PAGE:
Champs asks the Court to enter a temporary restraining order, a preliminary injunction or both requiring the defendants to provide him a medically appropriate course of treatment, including surgery and physical therapy. Powers takes the position that Champs has not demonstrated that he is entitled to injunctive relief in that Champs has not demonstrated that his constitutional rights have been violated. Powers points out that plaintiff injured his knee a number of years ago and that no one other than a physical therapist has evidently opined that he needs knee surgery.

1. Temporary Restraining Order

A temporary restraining order (TRO) is an order issued without notice to the party to be enjoined and which can last no more than fourteen days. Fed. R. Civ. P. 65(b). A TRO may issue without notice only if: "specific facts in an affidavit or a verified complaint clearly show that immediate and irreparable injury, loss, or damage will result to the movant before the adverse party can be heard in opposition." R. 65(b)(1)(A). In addition, the Rule requires that the movant or his attorney certify in writing "any efforts made to give notice and the reasons why it should not be required." R. 65(b)(1)(B). However, Champs provided notice to the adverse parties of his seeking injunctive relief and those adverse parties have responded. A TRO is, accordingly, not appropriate.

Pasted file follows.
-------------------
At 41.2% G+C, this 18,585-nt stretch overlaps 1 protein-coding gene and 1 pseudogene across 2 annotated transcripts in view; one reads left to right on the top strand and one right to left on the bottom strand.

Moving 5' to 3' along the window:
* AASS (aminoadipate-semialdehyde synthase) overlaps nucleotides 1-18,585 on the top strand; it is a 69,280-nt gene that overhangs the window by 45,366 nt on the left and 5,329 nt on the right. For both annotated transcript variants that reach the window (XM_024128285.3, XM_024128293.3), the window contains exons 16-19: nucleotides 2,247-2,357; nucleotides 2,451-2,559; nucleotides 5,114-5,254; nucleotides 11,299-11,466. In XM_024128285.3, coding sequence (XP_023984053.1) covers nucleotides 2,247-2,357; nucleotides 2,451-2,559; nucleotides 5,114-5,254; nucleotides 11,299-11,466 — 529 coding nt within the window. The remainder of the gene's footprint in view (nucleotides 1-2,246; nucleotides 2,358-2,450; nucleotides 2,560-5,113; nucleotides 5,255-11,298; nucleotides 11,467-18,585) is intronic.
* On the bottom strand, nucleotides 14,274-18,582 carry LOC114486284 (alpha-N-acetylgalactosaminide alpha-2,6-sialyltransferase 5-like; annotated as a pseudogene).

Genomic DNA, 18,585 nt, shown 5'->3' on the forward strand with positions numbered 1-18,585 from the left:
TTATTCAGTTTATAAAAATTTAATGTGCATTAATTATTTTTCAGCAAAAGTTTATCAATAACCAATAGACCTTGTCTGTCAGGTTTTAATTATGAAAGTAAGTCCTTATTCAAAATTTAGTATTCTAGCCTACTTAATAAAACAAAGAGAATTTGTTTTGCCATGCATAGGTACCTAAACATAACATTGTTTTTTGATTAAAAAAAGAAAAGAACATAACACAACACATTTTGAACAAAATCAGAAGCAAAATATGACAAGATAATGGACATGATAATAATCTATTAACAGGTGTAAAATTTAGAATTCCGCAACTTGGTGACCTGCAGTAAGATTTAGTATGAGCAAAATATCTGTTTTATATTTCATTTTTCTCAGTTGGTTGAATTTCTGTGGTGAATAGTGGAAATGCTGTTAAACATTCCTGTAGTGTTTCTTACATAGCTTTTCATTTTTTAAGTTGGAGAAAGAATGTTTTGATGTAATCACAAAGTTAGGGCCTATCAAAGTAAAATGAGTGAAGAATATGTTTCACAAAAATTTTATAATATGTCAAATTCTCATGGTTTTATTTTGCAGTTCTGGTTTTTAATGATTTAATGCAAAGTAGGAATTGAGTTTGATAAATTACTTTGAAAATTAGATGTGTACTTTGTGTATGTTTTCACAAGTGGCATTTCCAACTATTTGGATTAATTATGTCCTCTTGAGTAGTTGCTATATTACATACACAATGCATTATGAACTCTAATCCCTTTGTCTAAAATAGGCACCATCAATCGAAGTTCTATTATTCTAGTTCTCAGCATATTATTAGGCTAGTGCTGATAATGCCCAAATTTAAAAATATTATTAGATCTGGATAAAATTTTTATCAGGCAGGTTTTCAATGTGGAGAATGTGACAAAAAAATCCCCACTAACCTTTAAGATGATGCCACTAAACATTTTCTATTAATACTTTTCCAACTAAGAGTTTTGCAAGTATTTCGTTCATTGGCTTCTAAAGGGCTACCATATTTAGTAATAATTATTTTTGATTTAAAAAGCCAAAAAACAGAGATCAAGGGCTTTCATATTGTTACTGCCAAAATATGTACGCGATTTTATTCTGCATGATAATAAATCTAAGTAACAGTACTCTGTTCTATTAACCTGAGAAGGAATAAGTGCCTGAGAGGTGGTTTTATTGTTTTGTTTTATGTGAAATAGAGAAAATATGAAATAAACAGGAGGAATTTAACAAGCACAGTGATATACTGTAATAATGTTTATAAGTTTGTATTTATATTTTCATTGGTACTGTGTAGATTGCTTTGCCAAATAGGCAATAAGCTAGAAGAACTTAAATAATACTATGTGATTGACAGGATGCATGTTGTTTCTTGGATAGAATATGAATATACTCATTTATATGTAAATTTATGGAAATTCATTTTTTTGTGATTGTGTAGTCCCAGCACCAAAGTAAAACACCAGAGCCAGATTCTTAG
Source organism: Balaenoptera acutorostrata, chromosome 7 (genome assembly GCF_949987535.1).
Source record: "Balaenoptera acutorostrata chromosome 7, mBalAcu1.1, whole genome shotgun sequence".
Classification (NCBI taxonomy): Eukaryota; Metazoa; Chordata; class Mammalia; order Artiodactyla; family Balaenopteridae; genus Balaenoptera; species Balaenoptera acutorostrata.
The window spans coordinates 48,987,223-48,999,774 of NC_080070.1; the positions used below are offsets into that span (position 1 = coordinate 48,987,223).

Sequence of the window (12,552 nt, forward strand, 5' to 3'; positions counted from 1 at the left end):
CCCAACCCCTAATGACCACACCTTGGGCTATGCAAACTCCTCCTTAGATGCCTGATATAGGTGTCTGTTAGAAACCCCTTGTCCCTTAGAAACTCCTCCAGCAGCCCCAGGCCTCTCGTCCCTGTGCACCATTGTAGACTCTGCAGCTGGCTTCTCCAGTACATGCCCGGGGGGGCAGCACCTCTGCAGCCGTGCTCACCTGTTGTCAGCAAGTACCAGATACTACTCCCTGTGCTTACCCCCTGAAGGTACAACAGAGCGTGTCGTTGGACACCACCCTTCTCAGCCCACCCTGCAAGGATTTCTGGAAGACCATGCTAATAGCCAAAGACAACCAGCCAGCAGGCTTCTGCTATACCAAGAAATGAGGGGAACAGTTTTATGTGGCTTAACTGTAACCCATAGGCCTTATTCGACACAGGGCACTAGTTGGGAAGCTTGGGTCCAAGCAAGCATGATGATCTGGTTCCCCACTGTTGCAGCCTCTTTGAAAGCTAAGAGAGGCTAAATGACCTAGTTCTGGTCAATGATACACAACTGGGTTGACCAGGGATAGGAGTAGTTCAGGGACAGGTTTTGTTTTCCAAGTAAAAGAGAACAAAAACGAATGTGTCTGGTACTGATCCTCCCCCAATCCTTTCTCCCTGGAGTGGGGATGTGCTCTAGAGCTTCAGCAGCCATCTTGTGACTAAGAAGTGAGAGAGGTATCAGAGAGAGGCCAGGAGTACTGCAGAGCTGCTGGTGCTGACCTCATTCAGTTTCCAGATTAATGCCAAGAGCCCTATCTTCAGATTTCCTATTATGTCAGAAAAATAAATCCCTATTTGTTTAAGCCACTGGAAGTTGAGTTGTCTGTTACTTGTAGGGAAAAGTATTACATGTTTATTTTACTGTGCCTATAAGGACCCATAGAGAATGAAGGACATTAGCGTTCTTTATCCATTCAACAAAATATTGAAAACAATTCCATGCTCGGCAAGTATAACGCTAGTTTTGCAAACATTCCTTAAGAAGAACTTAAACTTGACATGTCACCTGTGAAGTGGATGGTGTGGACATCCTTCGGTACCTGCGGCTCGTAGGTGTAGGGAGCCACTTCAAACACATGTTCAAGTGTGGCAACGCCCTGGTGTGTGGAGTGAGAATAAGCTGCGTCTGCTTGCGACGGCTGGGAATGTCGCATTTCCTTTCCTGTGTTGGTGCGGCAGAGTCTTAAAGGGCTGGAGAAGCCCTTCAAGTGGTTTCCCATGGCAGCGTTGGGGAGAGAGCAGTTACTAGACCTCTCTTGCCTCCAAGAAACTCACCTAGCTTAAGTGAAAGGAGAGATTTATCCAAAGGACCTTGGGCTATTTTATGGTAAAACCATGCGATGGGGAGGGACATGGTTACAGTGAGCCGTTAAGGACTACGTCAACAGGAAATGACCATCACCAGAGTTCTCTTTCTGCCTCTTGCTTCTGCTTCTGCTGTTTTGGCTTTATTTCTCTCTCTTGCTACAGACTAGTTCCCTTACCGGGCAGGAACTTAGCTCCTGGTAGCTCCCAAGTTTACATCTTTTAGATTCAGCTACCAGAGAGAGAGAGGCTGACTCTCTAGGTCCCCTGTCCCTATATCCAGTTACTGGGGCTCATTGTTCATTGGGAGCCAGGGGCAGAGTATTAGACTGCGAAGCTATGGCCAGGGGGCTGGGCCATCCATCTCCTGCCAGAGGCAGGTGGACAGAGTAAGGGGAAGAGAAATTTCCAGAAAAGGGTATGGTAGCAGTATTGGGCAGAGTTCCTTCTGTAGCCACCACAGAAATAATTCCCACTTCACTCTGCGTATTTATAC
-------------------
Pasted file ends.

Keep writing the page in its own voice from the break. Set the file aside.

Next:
2. Preliminary Injunction

"It frequently is observed that a preliminary injunction is an extraordinary and drastic remedy, one that should not be granted unless the movant, by a clear showing, carries the burden of persuasion." Mazurek v. Armstrong, 520 U.S. 968, 972 (1997) (quoting 11A Charles Allen Wright et al., Federal Practice and Procedure § 2948, at 129--30 (2d ed. 1995)).